Mutational analysis of GBM has revealed somatic mutations of IDH1 gene in 12% of GBMs.[40] Sanson et al., found a statistical significant correlation between MGMT methylation and IDH1 mutation in 194 gliomas.[41] However Jha et al., and Suri et al., did not find any statistical correlation between MGMT methylation and IDH1 mutation in GBMs.[33],[34] Jha et al., found the frequency of IDH 1 mutation in 4.8% and 6.7% tumors in methylated and unmethylated GBM groups, respectively. Felsberg et al., and Weller et al., also did not find any significant correlation between the two in their series.[16],[42] The frequency of IDH1R132H mutation in our study was 13.4% and was significantly associated with MGMT methylation status (OR, 4.3; CI, 1.3–13.8; P - value, 0.01). However, the present study is limited by lack of data on other IDH1/2 mutations, which would have been more relevant.

    Three cases of GBM (two frontal and one parietal) with IDHR132H mutation retained ATRX expression and non-amplified EGFR were re-reviewed and histologically they were unequivocal GBMs. No oligodendroglial morphology was identified. However, the characteristics of these tumors are limited by the lack of 1p19q deletion data.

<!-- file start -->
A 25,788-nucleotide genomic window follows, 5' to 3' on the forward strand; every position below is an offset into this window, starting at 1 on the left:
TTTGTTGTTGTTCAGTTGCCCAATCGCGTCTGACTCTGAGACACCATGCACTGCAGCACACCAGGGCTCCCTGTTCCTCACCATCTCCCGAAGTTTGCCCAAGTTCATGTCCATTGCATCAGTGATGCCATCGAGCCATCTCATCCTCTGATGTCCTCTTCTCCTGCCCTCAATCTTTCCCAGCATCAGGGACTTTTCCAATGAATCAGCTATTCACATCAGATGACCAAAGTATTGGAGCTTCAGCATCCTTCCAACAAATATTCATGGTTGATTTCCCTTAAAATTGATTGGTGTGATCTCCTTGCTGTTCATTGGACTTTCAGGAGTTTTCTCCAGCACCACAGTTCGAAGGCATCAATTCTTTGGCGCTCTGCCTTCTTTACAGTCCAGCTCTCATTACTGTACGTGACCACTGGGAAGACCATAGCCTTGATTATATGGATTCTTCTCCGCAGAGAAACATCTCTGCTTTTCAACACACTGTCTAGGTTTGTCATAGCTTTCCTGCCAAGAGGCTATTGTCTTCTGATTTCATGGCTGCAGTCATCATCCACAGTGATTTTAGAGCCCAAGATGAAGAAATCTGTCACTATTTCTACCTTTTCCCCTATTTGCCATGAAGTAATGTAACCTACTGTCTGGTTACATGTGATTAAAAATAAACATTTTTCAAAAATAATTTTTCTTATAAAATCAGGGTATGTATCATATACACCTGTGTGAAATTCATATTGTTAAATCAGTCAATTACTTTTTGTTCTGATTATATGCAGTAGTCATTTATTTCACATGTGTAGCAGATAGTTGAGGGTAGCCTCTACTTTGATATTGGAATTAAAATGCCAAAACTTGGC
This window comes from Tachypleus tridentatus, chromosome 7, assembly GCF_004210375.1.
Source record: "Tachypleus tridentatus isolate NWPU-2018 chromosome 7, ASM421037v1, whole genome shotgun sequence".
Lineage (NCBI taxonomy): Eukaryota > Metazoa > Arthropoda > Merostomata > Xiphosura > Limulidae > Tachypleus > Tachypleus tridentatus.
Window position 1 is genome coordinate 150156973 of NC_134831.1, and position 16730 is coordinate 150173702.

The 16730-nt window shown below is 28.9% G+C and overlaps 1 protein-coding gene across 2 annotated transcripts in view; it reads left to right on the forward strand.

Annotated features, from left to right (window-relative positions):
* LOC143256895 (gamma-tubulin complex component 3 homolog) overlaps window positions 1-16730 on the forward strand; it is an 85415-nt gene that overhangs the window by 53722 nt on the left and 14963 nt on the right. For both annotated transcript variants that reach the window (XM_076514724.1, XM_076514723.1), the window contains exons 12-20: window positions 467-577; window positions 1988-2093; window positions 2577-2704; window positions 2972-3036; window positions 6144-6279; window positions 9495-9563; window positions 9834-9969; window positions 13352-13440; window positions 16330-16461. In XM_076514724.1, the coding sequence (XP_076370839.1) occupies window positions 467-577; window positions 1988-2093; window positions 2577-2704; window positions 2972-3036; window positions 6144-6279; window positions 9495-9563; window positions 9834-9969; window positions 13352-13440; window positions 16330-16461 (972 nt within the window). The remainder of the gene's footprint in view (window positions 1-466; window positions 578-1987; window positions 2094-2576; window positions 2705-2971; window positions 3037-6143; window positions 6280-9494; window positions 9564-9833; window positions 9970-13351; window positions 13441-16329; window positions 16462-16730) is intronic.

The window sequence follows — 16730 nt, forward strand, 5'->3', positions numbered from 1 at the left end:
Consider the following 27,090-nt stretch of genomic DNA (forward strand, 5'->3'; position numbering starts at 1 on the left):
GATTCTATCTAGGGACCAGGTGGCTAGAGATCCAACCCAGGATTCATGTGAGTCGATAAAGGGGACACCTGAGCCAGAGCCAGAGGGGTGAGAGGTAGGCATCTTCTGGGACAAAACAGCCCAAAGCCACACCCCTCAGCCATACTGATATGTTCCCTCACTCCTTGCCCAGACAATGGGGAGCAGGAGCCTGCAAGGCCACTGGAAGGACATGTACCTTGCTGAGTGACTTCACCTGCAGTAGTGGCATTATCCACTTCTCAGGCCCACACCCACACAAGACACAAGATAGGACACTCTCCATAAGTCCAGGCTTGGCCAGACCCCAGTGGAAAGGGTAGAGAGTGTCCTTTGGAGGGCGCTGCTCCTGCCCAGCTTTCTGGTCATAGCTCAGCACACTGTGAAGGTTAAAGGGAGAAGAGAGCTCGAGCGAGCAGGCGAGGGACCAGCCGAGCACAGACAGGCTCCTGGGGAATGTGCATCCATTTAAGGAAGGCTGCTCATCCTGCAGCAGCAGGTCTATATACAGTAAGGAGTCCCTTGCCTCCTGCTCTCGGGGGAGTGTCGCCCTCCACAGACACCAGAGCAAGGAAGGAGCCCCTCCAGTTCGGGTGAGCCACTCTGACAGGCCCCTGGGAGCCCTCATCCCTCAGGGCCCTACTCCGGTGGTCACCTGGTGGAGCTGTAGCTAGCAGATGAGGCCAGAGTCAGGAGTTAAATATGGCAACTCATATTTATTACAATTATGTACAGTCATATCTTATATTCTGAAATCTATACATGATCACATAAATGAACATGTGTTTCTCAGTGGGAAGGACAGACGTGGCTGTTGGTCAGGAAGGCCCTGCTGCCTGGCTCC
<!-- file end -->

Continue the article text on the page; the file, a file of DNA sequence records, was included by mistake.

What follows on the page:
The German NOA-04 trial (NCT00717210) correlating IDH mutations and MGMT promoter methylation with ATRX expression found that ATRX loss occurred almost exclusively in tumors harboring IDH mutations (42/98 IDH mutated tumors). Furthermore, no association between MGMT promoter methylation and ATRX loss was observed.[43] In our study, ATRX loss was seen in 15% of GBMs and correlated significantly with MGMT promoter methylation status (OR, 4.0; CI, 1.3–11.8; P - value, 0.01).

    The incidence of p53 protein accumulation is more frequently seen than p53 mutations, and the over-expression of p53 in GBM is often associated with the presence of p53 mutations.[44] Studies on the association of MGMT promoter methylation with EGFR amplification and p53 mutation are highly contradicting. Shamshara et al., and Lofti et al., reported a statistically significant correlation between MGMT promoter methylation and p53 mutations in GBMs.[45] However, Jesien-Lewandowicz et al., in their study of 32 primary GBMs did not find any significant correlation.[46] In our study, p53 positivity was the same (40%) in the methylated and unmethylated groups with no statistical significant association between p53 expression and MGMT methylation (P - value, 0.86).